The Church


In this picture, we see the church Adelaida attended for decades before it was moved to a location where she could no longer regularly attend.


Adelaida's pastor, who preached at the church she regularly attended until it was forced to move. 

Another aspect of Adelaida’s life that has changed significantly in the past years is her ability to attend her church. For a long time, Adelaida was extremely active in her church, helping organize trips, cleaning, and working alongside the clergy. As a child, the church played a crucial role in her life outside school, as both the community center and a place for worship. As a result, Adelaida worked as many days as she could to maintain the church as an important place for her kids and the kids of South Williamsburg. However, several years ago, the church was forced to move several neighborhoods away as a result of a leasing dispute. Now, Adelaida can’t spend nearly as much time at the church as she would like to, as it’s moved so far away, and she has to take the bus to get there. The church has now become a residential complex.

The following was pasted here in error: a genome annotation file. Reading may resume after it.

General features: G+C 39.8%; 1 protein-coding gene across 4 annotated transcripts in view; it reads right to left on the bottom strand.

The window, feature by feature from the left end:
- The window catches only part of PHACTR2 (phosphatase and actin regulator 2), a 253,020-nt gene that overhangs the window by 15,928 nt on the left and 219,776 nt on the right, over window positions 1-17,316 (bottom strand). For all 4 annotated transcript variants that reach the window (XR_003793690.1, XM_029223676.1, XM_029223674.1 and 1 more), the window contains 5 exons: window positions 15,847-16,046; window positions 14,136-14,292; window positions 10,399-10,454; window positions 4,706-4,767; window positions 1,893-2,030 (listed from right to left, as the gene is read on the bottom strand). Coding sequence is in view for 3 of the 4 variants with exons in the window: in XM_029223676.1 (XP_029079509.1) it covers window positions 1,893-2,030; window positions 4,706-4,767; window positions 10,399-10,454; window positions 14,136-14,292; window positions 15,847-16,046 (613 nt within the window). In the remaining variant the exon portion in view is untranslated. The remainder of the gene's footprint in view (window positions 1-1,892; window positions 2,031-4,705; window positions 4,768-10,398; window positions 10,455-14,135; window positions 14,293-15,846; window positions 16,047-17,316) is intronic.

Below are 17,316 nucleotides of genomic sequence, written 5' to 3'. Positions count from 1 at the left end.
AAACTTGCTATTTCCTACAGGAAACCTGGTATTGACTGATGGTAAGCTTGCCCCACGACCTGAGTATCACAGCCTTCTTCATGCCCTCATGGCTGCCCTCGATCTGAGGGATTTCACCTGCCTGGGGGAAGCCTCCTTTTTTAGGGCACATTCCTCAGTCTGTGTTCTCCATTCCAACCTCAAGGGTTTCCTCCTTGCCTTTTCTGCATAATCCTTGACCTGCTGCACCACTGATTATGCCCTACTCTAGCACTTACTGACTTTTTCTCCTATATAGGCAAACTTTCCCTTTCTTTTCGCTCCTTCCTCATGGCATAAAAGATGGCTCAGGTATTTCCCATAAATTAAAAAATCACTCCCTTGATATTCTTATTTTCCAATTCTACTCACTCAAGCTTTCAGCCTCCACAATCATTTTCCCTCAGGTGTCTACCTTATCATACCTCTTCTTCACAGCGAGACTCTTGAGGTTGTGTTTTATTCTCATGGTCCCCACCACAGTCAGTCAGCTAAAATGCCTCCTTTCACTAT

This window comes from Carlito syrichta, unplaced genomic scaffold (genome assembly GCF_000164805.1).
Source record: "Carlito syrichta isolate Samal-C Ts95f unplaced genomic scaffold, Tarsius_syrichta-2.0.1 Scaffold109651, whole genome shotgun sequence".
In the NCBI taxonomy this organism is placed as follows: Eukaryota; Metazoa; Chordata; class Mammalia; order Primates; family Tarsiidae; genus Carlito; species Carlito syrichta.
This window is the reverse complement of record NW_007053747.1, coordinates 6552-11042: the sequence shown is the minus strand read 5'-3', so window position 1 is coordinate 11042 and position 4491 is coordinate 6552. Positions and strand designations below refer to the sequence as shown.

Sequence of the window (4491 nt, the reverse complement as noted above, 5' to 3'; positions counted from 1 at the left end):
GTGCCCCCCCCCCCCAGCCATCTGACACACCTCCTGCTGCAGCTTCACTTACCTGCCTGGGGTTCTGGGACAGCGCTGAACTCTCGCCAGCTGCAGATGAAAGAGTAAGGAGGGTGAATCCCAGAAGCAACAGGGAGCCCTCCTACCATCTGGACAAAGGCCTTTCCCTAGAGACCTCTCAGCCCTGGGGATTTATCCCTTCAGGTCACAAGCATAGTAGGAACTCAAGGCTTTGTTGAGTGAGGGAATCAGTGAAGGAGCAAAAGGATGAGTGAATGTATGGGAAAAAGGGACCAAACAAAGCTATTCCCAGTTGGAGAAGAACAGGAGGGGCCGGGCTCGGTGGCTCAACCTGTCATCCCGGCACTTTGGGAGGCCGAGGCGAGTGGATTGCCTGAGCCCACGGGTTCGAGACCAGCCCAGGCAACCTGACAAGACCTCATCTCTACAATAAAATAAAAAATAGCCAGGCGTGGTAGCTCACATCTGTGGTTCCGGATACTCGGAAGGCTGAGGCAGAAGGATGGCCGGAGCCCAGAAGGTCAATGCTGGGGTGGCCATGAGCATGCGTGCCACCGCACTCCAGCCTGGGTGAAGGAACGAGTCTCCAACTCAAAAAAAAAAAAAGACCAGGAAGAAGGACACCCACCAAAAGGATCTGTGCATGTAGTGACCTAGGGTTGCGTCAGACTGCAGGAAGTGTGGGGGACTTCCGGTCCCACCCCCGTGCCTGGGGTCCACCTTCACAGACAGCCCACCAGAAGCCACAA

As a result of gentrification, the integrity of churches all over South Williamsburg have been compromised, as depicted in a December 2012 article from Voices of NY. Carolina Ledezma, the author, quotes Baptist bishop Julio Mercado as saying, “Half of our congregation is no longer with us because they couldn’t survive in New York.”[1] If a church is not forced to move as a result of property disputes, there still exists the strong possibility that members of the church will no longer be able to attend. As not only a religious center but a salient part of the community, the church is of the utmost importance.

[1] Ledezma, Carolina. "Gentrification Threatens Future of Hispanic Churches in Williamsburg." Voices of NY. December 8, 2012. Accessed April 15, 2016.

The Church